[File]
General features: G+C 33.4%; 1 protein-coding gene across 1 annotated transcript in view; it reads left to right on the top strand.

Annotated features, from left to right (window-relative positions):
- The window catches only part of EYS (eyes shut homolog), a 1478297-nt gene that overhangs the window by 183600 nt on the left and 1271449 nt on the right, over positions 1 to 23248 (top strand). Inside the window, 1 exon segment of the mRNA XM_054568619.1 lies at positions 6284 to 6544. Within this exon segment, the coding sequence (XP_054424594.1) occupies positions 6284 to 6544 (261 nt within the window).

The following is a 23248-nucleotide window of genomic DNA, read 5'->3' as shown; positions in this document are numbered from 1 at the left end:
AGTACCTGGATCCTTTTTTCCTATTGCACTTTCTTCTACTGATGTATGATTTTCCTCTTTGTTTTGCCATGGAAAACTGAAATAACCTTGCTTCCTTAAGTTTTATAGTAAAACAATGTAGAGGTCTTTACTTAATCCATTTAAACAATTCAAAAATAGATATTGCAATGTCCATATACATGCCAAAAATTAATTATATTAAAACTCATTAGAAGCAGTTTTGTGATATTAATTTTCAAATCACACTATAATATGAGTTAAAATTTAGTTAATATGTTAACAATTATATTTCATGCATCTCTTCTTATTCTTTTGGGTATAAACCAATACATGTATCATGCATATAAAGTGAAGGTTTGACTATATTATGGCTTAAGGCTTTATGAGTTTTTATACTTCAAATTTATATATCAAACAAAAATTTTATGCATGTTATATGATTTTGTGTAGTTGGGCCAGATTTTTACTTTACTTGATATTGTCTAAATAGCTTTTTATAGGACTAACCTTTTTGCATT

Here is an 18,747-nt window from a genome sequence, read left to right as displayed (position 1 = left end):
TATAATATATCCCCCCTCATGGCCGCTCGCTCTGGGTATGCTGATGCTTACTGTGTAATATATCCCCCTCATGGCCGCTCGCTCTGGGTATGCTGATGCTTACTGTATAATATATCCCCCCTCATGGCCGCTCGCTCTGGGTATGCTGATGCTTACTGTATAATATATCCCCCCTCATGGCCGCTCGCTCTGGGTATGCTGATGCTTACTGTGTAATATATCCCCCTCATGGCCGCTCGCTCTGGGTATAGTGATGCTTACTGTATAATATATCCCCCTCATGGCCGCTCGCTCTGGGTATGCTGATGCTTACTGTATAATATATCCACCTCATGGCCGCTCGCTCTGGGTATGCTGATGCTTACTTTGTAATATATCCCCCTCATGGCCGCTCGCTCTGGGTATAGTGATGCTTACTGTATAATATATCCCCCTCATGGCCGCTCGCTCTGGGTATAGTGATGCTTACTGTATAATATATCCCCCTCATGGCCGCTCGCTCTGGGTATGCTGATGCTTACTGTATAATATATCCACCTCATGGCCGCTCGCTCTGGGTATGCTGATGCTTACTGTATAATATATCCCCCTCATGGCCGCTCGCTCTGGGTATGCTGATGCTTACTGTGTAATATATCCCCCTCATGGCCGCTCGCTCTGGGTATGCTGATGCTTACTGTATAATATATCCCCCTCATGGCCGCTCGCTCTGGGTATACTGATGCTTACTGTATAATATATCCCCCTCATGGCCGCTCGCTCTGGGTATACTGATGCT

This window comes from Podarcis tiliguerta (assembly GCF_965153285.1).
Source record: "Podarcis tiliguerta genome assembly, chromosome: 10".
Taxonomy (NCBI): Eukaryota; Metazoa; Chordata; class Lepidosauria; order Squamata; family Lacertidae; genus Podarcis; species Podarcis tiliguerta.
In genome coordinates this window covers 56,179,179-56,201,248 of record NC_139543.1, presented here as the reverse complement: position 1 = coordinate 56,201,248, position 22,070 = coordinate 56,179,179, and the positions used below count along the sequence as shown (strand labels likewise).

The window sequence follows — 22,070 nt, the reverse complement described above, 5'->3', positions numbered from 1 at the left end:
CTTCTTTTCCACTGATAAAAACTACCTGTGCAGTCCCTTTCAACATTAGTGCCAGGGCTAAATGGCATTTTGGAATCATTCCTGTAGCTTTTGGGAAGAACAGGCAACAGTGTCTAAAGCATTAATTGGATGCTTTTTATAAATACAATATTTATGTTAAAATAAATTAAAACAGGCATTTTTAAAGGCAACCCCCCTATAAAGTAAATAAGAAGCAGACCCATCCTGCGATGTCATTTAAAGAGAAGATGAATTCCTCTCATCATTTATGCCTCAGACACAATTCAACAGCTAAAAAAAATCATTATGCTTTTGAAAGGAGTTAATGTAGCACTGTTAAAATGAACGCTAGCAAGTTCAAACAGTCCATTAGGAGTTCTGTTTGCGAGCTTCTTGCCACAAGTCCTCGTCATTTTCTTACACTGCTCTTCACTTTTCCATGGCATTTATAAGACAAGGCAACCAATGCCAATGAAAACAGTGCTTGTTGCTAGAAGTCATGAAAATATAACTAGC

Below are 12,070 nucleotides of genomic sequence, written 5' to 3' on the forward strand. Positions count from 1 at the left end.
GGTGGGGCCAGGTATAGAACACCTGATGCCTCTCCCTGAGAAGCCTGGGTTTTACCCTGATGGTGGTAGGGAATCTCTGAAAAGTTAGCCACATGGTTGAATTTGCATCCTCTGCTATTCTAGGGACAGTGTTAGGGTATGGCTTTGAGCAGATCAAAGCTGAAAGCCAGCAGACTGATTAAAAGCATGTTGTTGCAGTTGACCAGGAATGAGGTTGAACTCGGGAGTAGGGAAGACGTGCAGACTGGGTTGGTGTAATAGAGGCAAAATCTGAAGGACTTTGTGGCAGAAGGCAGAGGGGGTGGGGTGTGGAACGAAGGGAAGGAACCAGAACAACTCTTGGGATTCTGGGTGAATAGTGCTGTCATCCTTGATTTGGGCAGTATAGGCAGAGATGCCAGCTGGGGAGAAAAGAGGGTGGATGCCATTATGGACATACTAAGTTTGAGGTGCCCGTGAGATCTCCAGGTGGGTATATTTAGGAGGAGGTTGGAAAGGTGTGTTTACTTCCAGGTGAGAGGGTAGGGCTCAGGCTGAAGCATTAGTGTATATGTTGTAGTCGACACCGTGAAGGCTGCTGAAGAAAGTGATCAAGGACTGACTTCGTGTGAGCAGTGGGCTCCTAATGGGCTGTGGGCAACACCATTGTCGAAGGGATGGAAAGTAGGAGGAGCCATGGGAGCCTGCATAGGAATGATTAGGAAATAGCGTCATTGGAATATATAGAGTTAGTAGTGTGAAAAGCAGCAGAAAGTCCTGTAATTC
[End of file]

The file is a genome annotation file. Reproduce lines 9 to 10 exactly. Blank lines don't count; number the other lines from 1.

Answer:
Source record: "Podarcis tiliguerta genome assembly, chromosome: 10".
Taxonomy (NCBI): Eukaryota; Metazoa; Chordata; class Lepidosauria; order Squamata; family Lacertidae; genus Podarcis; species Podarcis tiliguerta.